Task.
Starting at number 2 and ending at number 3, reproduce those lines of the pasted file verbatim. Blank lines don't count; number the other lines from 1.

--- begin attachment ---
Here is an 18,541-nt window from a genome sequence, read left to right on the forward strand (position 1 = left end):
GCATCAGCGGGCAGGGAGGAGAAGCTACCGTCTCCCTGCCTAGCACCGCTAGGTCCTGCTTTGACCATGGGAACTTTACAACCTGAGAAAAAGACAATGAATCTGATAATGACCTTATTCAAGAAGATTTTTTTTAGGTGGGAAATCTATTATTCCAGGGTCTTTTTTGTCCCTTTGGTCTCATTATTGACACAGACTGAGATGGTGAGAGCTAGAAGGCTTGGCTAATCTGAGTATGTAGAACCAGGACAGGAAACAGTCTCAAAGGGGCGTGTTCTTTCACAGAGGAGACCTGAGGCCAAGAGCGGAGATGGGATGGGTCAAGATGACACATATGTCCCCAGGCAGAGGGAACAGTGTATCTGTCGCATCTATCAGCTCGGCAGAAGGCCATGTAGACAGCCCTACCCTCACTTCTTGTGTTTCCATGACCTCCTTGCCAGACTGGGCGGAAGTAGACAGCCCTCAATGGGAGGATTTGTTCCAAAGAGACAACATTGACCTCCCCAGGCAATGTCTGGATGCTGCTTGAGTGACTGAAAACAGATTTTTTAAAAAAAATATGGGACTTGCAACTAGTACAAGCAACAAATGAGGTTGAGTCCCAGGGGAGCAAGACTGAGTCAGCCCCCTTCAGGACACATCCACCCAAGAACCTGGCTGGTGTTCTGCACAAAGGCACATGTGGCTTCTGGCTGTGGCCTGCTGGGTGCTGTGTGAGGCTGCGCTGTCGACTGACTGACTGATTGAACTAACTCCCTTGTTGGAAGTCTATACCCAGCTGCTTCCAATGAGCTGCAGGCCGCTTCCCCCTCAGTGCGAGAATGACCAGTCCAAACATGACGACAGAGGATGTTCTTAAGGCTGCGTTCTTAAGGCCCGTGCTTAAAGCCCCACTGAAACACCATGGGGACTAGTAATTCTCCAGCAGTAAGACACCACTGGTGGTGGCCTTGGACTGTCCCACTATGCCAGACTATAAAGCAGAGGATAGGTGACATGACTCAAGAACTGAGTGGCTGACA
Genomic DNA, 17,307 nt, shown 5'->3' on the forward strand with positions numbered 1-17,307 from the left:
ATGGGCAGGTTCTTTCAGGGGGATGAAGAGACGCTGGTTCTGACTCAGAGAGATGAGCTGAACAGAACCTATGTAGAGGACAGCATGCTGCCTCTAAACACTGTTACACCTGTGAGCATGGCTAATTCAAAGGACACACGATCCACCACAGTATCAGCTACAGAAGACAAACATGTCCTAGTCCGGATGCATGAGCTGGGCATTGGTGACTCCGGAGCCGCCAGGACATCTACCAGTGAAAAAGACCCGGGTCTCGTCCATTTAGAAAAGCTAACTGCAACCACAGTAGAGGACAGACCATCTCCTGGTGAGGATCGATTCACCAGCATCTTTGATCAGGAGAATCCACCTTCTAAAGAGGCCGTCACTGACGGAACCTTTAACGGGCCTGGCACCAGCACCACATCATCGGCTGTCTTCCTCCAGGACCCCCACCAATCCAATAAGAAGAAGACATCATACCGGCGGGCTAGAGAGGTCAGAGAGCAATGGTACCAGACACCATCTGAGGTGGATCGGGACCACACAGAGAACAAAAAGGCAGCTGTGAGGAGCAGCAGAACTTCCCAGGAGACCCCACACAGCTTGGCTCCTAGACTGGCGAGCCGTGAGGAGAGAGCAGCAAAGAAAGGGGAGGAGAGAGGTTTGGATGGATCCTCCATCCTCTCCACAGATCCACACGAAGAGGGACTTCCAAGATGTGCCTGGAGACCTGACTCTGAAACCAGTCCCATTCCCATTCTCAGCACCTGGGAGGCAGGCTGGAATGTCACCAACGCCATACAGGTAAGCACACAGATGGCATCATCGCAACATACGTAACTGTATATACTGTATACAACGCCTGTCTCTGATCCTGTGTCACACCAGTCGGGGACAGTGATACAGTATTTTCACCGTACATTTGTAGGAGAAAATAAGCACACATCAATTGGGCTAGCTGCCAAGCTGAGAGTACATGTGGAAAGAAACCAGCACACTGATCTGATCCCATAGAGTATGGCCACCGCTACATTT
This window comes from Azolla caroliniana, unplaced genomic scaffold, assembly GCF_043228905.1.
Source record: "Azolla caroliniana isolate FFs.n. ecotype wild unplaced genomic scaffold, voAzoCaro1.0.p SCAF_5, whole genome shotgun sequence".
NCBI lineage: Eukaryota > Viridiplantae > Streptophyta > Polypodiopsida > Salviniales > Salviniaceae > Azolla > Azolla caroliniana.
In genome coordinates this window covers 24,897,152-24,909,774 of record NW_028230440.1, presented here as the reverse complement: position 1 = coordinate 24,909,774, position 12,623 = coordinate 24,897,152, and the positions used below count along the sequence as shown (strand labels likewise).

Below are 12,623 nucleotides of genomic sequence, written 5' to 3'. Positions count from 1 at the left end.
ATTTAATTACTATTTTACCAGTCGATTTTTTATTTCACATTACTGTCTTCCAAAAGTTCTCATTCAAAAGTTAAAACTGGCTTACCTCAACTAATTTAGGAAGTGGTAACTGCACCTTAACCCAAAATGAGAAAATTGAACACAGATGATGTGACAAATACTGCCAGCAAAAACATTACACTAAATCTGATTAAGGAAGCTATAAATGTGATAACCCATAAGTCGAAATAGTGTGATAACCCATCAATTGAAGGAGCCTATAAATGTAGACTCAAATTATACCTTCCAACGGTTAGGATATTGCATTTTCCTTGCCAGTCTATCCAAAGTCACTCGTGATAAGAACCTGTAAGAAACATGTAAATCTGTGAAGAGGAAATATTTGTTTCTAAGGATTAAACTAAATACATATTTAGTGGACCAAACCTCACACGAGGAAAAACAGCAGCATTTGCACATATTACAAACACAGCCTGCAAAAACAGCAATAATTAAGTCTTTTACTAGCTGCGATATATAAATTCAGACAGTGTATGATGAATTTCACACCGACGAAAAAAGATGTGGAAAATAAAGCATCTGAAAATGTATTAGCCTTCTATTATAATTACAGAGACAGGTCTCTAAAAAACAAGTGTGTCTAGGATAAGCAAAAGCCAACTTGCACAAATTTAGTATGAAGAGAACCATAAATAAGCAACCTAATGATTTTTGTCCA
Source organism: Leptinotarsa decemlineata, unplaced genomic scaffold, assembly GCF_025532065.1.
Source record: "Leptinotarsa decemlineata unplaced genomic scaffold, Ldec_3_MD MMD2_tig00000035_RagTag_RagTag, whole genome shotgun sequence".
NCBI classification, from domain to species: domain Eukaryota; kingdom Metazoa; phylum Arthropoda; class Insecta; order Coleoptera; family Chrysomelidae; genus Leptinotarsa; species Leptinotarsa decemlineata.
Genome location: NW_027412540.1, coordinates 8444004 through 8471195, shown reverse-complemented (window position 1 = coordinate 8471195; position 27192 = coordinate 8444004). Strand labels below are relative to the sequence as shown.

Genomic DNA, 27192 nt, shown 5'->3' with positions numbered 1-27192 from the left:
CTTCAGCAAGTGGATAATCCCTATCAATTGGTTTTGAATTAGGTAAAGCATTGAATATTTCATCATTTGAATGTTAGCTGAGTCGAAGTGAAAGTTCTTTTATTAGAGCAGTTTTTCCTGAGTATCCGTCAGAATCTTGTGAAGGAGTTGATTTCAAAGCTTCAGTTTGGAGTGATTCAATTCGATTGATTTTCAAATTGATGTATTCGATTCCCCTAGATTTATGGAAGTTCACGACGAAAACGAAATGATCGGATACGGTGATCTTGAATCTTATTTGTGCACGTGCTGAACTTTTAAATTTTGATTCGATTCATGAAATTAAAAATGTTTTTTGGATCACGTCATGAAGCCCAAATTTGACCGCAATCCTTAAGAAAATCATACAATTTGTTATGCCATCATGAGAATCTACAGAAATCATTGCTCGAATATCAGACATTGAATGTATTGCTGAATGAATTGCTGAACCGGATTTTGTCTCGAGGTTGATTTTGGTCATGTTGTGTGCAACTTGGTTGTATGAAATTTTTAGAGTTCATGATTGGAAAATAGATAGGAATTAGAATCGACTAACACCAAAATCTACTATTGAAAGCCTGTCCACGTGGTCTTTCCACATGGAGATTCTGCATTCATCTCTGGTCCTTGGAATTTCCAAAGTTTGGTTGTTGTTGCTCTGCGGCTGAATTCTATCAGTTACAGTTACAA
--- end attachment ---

GCATCAGCGGGCAGGGAGGAGAAGCTACCGTCTCCCTGCCTAGCACCGCTAGGTCCTGCTTTGACCATGGGAACTTTACAACCTGAGAAAAAGACAATGAATCTGATAATGACCTTATTCAAGAAGATTTTTTTTAGGTGGGAAATCTATTATTCCAGGGTCTTTTTTGTCCCTTTGGTCTCATTATTGACACAGACTGAGATGGTGAGAGCTAGAAGGCTTGGCTAATCTGAGTATGTAGAACCAGGACAGGAAACAGTCTCAAAGGGGCGTGTTCTTTCACAGAGGAGACCTGAGGCCAAGAGCGGAGATGGGATGGGTCAAGATGACACATATGTCCCCAGGCAGAGGGAACAGTGTATCTGTCGCATCTATCAGCTCGGCAGAAGGCCATGTAGACAGCCCTACCCTCACTTCTTGTGTTTCCATGACCTCCTTGCCAGACTGGGCGGAAGTAGACAGCCCTCAATGGGAGGATTTGTTCCAAAGAGACAACATTGACCTCCCCAGGCAATGTCTGGATGCTGCTTGAGTGACTGAAAACAGATTTTTTAAAAAAAATATGGGACTTGCAACTAGTACAAGCAACAAATGAGGTTGAGTCCCAGGGGAGCAAGACTGAGTCAGCCCCCTTCAGGACACATCCACCCAAGAACCTGGCTGGTGTTCTGCACAAAGGCACATGTGGCTTCTGGCTGTGGCCTGCTGGGTGCTGTGTGAGGCTGCGCTGTCGACTGACTGACTGATTGAACTAACTCCCTTGTTGGAAGTCTATACCCAGCTGCTTCCAATGAGCTGCAGGCCGCTTCCCCCTCAGTGCGAGAATGACCAGTCCAAACATGACGACAGAGGATGTTCTTAAGGCTGCGTTCTTAAGGCCCGTGCTTAAAGCCCCACTGAAACACCATGGGGACTAGTAATTCTCCAGCAGTAAGACACCACTGGTGGTGGCCTTGGACTGTCCCACTATGCCAGACTATAAAGCAGAGGATAGGTGACATGACTCAAGAACTGAGTGGCTGACA
Genomic DNA, 17,307 nt, shown 5'->3' on the forward strand with positions numbered 1-17,307 from the left: